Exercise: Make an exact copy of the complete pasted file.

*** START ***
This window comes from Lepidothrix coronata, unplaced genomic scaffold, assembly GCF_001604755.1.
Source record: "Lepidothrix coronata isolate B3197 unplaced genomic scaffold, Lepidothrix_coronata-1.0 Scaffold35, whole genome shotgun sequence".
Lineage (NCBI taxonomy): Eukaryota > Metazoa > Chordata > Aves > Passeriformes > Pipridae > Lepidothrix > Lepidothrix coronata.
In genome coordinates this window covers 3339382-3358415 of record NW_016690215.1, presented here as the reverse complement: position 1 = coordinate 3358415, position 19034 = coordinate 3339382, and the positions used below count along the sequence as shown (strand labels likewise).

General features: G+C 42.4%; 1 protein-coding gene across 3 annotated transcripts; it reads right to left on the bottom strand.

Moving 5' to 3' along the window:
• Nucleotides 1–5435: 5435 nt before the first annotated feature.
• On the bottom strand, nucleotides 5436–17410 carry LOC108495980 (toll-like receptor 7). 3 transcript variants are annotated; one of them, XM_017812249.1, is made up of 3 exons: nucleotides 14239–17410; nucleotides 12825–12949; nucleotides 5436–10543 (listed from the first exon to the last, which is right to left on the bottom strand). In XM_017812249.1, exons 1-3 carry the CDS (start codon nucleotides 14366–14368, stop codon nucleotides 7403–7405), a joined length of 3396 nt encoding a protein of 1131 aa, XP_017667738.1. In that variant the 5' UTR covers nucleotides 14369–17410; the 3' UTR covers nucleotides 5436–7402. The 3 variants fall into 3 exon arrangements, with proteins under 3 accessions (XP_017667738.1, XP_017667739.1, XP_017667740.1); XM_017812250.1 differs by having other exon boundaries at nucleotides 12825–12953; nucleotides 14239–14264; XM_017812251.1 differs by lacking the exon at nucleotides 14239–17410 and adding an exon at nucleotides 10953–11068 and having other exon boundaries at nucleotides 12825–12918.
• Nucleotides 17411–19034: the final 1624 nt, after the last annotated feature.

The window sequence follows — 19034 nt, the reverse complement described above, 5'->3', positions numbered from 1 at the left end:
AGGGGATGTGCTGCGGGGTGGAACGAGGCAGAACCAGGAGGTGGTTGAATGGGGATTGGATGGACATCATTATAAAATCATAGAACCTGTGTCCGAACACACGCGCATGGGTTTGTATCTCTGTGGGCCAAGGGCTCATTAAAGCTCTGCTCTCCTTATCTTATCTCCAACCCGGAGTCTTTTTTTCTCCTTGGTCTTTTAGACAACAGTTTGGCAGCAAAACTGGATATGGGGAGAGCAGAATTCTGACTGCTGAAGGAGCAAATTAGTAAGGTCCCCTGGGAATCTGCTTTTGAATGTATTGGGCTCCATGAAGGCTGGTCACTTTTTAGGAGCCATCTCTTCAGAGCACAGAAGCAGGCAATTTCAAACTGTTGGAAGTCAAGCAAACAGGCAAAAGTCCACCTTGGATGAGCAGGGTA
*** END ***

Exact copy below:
This window comes from Lepidothrix coronata, unplaced genomic scaffold, assembly GCF_001604755.1.
Source record: "Lepidothrix coronata isolate B3197 unplaced genomic scaffold, Lepidothrix_coronata-1.0 Scaffold35, whole genome shotgun sequence".
Lineage (NCBI taxonomy): Eukaryota > Metazoa > Chordata > Aves > Passeriformes > Pipridae > Lepidothrix > Lepidothrix coronata.
In genome coordinates this window covers 3339382-3358415 of record NW_016690215.1, presented here as the reverse complement: position 1 = coordinate 3358415, position 19034 = coordinate 3339382, and the positions used below count along the sequence as shown (strand labels likewise).

General features: G+C 42.4%; 1 protein-coding gene across 3 annotated transcripts; it reads right to left on the bottom strand.

Moving 5' to 3' along the window:
• Nucleotides 1–5435: 5435 nt before the first annotated feature.
• On the bottom strand, nucleotides 5436–17410 carry LOC108495980 (toll-like receptor 7). 3 transcript variants are annotated; one of them, XM_017812249.1, is made up of 3 exons: nucleotides 14239–17410; nucleotides 12825–12949; nucleotides 5436–10543 (listed from the first exon to the last, which is right to left on the bottom strand). In XM_017812249.1, exons 1-3 carry the CDS (start codon nucleotides 14366–14368, stop codon nucleotides 7403–7405), a joined length of 3396 nt encoding a protein of 1131 aa, XP_017667738.1. In that variant the 5' UTR covers nucleotides 14369–17410; the 3' UTR covers nucleotides 5436–7402. The 3 variants fall into 3 exon arrangements, with proteins under 3 accessions (XP_017667738.1, XP_017667739.1, XP_017667740.1); XM_017812250.1 differs by having other exon boundaries at nucleotides 12825–12953; nucleotides 14239–14264; XM_017812251.1 differs by lacking the exon at nucleotides 14239–17410 and adding an exon at nucleotides 10953–11068 and having other exon boundaries at nucleotides 12825–12918.
• Nucleotides 17411–19034: the final 1624 nt, after the last annotated feature.

The window sequence follows — 19034 nt, the reverse complement described above, 5'->3', positions numbered from 1 at the left end:
AGGGGATGTGCTGCGGGGTGGAACGAGGCAGAACCAGGAGGTGGTTGAATGGGGATTGGATGGACATCATTATAAAATCATAGAACCTGTGTCCGAACACACGCGCATGGGTTTGTATCTCTGTGGGCCAAGGGCTCATTAAAGCTCTGCTCTCCTTATCTTATCTCCAACCCGGAGTCTTTTTTTCTCCTTGGTCTTTTAGACAACAGTTTGGCAGCAAAACTGGATATGGGGAGAGCAGAATTCTGACTGCTGAAGGAGCAAATTAGTAAGGTCCCCTGGGAATCTGCTTTTGAATGTATTGGGCTCCATGAAGGCTGGTCACTTTTTAGGAGCCATCTCTTCAGAGCACAGAAGCAGGCAATTTCAAACTGTTGGAAGTCAAGCAAACAGGCAAAAGTCCACCTTGGATGAGCAGGGTA